There is little that depresses me more at a meeting than a poor presentation, save for a poor presentation awash with corporate logos. The (poor) argument for their use on every slide runs something along the lines of making it clear to the audience, at every point, exactly where the speaker works and by whom they are supported. (Sometimes I think it would be better if that was actually to remain a secret.)
The first problem with a logo on every slide is an implicitly patronising attitude to the audience. If you have been introduced as Dr X from Y Institute, the audience should now know this fact. It is probable that your introductory slide repeats any introduction you had been given and begins the redundancy. Just how many times does that redundancy needs repeating visually? Twice? Three times? Thirty SEVEN times? Do repeat the salient facts of the presentation a similar number of times?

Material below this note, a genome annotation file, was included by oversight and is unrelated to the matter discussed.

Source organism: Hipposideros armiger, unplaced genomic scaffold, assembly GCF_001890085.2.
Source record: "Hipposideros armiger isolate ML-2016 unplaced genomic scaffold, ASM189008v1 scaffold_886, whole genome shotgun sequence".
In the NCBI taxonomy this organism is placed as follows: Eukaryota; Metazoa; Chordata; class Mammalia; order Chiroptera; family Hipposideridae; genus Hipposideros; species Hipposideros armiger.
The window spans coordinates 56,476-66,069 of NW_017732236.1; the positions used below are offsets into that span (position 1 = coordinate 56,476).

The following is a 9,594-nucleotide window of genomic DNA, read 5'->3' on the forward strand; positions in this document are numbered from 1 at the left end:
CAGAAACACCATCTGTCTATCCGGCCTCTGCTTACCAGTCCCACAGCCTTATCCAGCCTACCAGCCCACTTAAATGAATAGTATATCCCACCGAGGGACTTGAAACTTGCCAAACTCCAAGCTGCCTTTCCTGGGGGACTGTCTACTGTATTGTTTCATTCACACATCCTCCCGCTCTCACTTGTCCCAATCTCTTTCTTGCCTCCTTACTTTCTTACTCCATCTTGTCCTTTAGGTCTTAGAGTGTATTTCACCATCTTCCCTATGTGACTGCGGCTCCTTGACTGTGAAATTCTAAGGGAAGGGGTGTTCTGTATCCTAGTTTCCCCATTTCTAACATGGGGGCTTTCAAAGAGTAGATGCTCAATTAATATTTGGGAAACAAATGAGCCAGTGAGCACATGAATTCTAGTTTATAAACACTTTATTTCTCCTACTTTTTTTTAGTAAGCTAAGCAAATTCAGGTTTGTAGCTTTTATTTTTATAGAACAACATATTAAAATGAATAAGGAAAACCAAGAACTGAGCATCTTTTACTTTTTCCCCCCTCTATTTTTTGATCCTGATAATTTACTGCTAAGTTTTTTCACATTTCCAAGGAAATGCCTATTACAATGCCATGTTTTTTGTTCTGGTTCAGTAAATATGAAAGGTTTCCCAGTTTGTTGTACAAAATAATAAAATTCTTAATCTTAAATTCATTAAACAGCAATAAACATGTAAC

Secondly, as discussed in many previous posts, the audience is already challenged to process auditory and visual input from a speaker and the supportive media. No slide is made better by the addition of extra or extraneous information. The complexity of your illustration is not made clearer by the logo of your organisation and supporting organisations.
At the conclusion of your presentation it is hoped that the audience will take away the point of your presentation, the eloquence with which you delivered that and the finesse with which your media supported your story. Here is a perfect place to leave them with details of your provenance. Or your email address.